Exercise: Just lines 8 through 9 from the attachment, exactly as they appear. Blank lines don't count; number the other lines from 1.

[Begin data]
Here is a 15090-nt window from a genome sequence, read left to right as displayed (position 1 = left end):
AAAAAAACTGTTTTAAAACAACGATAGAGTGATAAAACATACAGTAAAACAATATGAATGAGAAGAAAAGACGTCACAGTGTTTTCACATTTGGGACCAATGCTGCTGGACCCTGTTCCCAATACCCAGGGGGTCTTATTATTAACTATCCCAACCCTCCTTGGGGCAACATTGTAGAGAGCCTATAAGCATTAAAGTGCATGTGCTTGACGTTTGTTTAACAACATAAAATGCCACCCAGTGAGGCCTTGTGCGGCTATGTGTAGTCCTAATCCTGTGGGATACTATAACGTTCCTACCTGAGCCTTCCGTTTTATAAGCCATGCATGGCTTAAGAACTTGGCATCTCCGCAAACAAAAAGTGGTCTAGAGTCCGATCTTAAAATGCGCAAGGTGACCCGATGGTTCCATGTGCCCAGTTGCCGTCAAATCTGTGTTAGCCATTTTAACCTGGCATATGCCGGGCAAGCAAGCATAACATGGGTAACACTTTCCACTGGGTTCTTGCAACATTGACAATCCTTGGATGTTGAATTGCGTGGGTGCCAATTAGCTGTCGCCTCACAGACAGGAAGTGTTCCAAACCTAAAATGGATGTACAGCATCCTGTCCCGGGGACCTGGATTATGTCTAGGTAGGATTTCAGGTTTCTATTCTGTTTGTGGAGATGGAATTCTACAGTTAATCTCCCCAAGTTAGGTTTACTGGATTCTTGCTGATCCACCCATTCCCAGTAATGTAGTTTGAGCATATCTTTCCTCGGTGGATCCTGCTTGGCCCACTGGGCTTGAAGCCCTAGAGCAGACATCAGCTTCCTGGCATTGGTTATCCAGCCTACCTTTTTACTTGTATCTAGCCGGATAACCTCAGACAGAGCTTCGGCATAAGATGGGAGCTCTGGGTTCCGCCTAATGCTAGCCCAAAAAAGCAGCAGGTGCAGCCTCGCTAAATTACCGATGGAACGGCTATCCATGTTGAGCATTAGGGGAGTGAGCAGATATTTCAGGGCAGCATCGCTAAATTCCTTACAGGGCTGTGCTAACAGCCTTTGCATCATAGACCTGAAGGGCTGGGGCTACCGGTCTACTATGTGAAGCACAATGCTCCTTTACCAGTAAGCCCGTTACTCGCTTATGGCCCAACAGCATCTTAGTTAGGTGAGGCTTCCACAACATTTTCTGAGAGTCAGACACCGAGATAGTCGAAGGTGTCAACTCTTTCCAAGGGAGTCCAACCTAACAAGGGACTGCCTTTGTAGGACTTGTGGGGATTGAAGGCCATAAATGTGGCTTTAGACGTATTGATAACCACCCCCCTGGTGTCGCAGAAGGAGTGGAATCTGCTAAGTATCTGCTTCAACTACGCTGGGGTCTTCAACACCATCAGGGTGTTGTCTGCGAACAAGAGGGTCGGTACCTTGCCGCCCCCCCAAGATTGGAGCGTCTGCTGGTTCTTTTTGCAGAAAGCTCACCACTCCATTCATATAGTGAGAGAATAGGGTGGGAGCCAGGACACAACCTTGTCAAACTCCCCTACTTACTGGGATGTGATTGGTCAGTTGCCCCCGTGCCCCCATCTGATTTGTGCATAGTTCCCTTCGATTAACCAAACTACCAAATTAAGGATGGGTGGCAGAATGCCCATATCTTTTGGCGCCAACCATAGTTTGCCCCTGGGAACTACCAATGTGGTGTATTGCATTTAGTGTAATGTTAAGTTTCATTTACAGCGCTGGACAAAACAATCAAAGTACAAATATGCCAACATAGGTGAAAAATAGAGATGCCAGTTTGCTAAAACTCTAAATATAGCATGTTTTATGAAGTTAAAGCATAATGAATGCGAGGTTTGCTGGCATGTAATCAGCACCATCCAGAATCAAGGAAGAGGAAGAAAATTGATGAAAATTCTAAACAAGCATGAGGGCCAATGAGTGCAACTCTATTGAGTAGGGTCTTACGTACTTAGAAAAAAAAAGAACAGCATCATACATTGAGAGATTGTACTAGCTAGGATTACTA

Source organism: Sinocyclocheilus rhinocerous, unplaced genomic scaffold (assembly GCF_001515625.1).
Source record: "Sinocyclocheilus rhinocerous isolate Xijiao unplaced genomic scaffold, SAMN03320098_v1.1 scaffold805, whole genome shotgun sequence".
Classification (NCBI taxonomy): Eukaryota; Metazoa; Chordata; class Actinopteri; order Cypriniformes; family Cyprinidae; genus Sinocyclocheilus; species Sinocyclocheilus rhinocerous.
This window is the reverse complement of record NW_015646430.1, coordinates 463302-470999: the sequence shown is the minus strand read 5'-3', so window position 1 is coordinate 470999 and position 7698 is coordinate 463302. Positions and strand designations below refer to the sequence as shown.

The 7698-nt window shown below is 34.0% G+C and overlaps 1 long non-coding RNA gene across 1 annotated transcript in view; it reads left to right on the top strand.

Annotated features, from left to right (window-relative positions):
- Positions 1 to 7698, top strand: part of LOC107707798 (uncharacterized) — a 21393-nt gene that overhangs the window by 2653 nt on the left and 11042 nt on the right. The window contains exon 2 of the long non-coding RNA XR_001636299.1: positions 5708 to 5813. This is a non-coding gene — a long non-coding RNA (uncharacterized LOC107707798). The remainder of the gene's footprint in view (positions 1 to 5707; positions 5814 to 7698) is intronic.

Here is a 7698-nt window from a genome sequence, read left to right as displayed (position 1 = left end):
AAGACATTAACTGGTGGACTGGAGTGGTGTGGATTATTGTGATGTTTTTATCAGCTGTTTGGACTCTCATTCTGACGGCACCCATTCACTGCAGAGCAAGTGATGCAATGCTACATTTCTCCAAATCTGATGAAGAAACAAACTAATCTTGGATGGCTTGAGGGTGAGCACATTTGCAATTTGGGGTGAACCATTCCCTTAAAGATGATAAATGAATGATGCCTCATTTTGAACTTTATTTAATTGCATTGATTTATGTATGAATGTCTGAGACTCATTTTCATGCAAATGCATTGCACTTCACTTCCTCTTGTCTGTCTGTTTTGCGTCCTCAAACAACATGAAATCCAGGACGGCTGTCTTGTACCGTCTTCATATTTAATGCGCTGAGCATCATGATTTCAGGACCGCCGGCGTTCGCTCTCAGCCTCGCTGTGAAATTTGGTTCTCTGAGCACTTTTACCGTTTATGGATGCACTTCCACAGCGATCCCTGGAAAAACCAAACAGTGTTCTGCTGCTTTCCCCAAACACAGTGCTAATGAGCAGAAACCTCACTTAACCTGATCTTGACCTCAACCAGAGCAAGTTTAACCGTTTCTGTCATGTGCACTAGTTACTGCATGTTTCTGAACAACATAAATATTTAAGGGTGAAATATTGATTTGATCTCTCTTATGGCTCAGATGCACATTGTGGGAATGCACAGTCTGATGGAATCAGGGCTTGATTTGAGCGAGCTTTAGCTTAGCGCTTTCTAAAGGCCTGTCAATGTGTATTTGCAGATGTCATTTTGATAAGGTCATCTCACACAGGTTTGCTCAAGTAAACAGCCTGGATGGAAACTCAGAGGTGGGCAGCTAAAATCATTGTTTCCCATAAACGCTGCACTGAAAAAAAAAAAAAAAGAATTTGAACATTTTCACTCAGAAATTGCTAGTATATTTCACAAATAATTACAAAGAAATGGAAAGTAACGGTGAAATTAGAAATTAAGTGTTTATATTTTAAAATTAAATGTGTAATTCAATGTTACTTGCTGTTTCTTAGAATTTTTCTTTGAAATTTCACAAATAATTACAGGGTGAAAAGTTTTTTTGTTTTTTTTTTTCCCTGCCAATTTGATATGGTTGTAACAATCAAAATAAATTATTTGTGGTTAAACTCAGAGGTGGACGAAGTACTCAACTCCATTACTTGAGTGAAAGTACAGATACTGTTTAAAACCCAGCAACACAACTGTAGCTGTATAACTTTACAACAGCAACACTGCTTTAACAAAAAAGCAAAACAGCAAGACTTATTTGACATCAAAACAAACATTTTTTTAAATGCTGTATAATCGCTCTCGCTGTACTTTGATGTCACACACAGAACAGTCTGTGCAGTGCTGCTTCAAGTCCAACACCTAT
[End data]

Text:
Annotated features, from left to right (window-relative positions):
- Positions 1 to 7698, top strand: part of LOC107707798 (uncharacterized) — a 21393-nt gene that overhangs the window by 2653 nt on the left and 11042 nt on the right. The window contains exon 2 of the long non-coding RNA XR_001636299.1: positions 5708 to 5813. This is a non-coding gene — a long non-coding RNA (uncharacterized LOC107707798). The remainder of the gene's footprint in view (positions 1 to 5707; positions 5814 to 7698) is intronic.